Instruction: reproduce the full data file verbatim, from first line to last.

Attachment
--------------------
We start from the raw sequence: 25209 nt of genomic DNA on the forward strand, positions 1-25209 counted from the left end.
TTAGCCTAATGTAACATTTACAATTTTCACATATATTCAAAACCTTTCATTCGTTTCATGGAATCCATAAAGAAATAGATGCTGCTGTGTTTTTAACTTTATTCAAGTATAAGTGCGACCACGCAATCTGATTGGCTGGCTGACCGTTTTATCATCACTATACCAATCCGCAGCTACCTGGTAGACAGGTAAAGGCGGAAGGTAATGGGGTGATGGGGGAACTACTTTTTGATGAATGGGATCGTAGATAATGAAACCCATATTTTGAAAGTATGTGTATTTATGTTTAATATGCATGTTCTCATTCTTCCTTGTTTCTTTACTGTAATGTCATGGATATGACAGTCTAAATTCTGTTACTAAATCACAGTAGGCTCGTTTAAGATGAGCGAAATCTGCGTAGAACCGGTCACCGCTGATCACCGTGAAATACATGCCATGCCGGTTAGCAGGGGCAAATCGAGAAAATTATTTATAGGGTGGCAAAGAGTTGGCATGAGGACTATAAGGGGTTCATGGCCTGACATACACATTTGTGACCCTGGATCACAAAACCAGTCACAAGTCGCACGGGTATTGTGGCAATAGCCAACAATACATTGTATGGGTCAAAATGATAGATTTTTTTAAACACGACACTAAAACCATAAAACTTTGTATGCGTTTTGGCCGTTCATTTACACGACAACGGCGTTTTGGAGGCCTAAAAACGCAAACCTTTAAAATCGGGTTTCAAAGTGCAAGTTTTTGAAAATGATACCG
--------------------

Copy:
We start from the raw sequence: 25209 nt of genomic DNA on the forward strand, positions 1-25209 counted from the left end.
TTAGCCTAATGTAACATTTACAATTTTCACATATATTCAAAACCTTTCATTCGTTTCATGGAATCCATAAAGAAATAGATGCTGCTGTGTTTTTAACTTTATTCAAGTATAAGTGCGACCACGCAATCTGATTGGCTGGCTGACCGTTTTATCATCACTATACCAATCCGCAGCTACCTGGTAGACAGGTAAAGGCGGAAGGTAATGGGGTGATGGGGGAACTACTTTTTGATGAATGGGATCGTAGATAATGAAACCCATATTTTGAAAGTATGTGTATTTATGTTTAATATGCATGTTCTCATTCTTCCTTGTTTCTTTACTGTAATGTCATGGATATGACAGTCTAAATTCTGTTACTAAATCACAGTAGGCTCGTTTAAGATGAGCGAAATCTGCGTAGAACCGGTCACCGCTGATCACCGTGAAATACATGCCATGCCGGTTAGCAGGGGCAAATCGAGAAAATTATTTATAGGGTGGCAAAGAGTTGGCATGAGGACTATAAGGGGTTCATGGCCTGACATACACATTTGTGACCCTGGATCACAAAACCAGTCACAAGTCGCACGGGTATTGTGGCAATAGCCAACAATACATTGTATGGGTCAAAATGATAGATTTTTTTAAACACGACACTAAAACCATAAAACTTTGTATGCGTTTTGGCCGTTCATTTACACGACAACGGCGTTTTGGAGGCCTAAAAACGCAAACCTTTAAAATCGGGTTTCAAAGTGCAAGTTTTTGAAAATGATACCG